"Though NBC Universal Chairman Jeff Gaspin said the Comcast deal has nothing to do with the decision, pundits say Gaspin has 'every incentive to show improvement' before his new bosses at Comcast takeover," Hudson says.

from DealZone:

Comcast: the antitrust sequel and the M&A trilogy

If you were all twitchy with anticipation about Comcast's NBC Universal deal, just wait for parts two and three! The gathering storm over the merger in Washington and other political power points not only promises to be more riveting, but the rights to part three are already being sold to a wave of media mergers hanging on the outcome.

As Anupreeta Das reports, media dealmaking could pick up if regulators impose minimal conditions on the NBC Universal transaction. But U.S. regulatory scrutiny is expected to be heavy, and the deal could take more than a year to be cleared. The LegalTimes blog notes that even the beauty contest among regulators hoping to oversee the process promises to have many twists and turns.

That might sound like a long wait, but it's not likely to stop M&A lawyers from booking lunches and logging hours to get the balls in place to roll if the deal goes through. That kind or pressure could also work its way behind the scenes in Washington, where lobbyists will be armed with the argument that the merger will save capitalism as we know it by reigniting the dealmaking powderkeg of the early part of this century.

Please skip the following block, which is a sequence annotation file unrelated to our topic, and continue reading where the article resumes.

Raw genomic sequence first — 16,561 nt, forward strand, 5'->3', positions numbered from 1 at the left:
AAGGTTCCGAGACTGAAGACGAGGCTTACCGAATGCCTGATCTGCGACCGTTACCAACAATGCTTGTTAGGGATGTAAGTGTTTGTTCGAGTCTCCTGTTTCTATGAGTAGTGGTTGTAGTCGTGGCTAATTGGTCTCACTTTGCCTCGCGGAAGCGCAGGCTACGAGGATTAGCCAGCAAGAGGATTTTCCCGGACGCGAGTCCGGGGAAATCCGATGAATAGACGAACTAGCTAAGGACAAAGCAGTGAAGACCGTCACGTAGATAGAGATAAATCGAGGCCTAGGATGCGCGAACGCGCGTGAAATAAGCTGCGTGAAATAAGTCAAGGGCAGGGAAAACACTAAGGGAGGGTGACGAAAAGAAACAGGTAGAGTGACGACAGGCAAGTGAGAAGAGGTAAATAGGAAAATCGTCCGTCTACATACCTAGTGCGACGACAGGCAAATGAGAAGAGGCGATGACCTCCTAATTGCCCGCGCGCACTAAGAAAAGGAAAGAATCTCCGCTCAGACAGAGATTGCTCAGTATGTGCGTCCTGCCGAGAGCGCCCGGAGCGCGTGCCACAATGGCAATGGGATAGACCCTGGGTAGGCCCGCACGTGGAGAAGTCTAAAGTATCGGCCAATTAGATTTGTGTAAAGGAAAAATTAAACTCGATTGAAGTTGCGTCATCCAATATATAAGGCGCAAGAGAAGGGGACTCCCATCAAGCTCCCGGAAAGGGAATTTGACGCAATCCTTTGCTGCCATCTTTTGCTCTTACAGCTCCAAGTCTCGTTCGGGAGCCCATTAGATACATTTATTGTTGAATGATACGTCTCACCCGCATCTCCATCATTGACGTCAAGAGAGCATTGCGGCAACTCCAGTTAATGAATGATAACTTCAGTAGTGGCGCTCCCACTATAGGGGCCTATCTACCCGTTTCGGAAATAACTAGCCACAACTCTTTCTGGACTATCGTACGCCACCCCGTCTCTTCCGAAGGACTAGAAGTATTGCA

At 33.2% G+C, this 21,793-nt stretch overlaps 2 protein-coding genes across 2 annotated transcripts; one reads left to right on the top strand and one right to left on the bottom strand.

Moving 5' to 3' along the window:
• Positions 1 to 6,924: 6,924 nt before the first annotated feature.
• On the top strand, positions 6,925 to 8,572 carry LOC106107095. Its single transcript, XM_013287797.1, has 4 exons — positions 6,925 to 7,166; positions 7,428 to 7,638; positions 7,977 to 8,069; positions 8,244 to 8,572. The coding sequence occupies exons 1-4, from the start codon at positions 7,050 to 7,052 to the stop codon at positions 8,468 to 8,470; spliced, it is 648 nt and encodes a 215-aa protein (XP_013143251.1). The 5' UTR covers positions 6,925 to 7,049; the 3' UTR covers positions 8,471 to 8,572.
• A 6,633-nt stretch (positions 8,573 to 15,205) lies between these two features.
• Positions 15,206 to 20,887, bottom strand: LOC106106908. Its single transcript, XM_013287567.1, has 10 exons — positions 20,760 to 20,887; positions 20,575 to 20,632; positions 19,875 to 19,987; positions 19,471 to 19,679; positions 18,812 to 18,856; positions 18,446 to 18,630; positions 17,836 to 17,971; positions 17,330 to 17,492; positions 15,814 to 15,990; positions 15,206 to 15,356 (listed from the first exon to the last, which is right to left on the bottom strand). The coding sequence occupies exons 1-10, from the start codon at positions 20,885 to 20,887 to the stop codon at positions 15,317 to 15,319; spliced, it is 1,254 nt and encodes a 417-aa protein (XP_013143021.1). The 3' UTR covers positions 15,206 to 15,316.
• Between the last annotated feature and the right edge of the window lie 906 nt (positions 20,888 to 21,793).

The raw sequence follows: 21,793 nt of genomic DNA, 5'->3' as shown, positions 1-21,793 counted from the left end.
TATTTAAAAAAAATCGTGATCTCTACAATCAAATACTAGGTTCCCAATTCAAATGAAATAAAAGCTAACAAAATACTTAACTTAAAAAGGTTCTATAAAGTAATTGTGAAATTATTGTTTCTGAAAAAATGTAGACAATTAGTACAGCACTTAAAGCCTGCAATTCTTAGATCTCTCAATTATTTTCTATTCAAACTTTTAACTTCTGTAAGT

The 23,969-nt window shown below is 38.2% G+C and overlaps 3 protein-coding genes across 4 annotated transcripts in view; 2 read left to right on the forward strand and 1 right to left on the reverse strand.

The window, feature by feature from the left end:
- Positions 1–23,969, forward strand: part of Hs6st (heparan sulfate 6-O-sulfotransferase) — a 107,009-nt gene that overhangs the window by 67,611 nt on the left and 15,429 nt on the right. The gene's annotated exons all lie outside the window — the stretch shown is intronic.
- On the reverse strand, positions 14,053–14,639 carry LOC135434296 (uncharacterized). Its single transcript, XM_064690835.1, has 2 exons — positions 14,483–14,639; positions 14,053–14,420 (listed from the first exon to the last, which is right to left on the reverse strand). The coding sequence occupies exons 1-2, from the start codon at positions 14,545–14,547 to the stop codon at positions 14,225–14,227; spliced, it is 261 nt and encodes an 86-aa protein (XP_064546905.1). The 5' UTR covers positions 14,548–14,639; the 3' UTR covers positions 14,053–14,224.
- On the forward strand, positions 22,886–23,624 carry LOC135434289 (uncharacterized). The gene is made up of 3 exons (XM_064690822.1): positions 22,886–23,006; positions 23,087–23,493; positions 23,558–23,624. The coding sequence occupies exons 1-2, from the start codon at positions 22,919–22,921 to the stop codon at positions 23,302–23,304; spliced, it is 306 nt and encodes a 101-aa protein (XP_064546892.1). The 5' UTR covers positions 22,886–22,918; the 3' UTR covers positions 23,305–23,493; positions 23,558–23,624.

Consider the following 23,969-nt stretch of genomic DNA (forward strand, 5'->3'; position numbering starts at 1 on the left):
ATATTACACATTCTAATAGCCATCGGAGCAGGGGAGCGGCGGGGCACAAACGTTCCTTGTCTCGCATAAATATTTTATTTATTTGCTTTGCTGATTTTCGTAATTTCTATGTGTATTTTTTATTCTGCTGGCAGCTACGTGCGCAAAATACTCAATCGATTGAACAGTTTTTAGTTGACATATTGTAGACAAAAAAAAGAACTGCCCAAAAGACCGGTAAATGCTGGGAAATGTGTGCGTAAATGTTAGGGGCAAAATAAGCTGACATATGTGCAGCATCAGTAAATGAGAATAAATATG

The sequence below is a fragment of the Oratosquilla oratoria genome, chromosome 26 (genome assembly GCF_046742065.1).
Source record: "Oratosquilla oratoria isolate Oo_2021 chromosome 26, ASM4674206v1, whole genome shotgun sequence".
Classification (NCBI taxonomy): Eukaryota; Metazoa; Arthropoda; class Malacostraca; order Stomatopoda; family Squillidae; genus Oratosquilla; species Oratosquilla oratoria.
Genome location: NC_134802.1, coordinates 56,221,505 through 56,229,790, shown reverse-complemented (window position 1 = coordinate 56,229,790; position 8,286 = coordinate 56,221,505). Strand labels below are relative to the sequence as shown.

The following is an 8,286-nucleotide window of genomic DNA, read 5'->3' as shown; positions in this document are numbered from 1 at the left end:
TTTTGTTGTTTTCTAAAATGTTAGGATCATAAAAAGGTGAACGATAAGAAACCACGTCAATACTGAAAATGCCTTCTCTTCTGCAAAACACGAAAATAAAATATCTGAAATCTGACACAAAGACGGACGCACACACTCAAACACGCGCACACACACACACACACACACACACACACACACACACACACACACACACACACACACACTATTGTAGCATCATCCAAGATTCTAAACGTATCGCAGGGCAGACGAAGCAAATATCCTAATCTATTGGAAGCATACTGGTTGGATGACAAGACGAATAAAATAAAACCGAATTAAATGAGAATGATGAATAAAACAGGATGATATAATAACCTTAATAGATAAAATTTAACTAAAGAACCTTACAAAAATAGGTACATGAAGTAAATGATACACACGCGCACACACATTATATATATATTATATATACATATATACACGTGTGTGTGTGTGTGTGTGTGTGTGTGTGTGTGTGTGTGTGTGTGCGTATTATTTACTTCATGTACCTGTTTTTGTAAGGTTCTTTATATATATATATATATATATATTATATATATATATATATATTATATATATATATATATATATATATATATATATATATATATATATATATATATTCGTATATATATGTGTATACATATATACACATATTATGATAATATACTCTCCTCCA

from DealZone:

No longer just a dumb pipe

Comcast's deal to buy a majority stake in NBC Universal from General Electric should put to rest fears at the cable operator that King Content will kill its business. But even if it becomes a thoroughfare of programming genius, the new venture will still have to convince a skeptical marketplace. The train wreck of Time Warner-AOL threw the idea of new media into financial purgatory.

Just how the venture will wring savings from its disparate businesses and avoid suffocating regulatory scrutiny are issues that could also create Comcastic headaches.  Robert MacMillan points out on our Mediafile blog, with a sensible dose of skepticism, that the new venture is affirming its commitment to local news, in effect, promising to keep the garden hoses pumping even as it primes for a media gusher with big-ticket programming.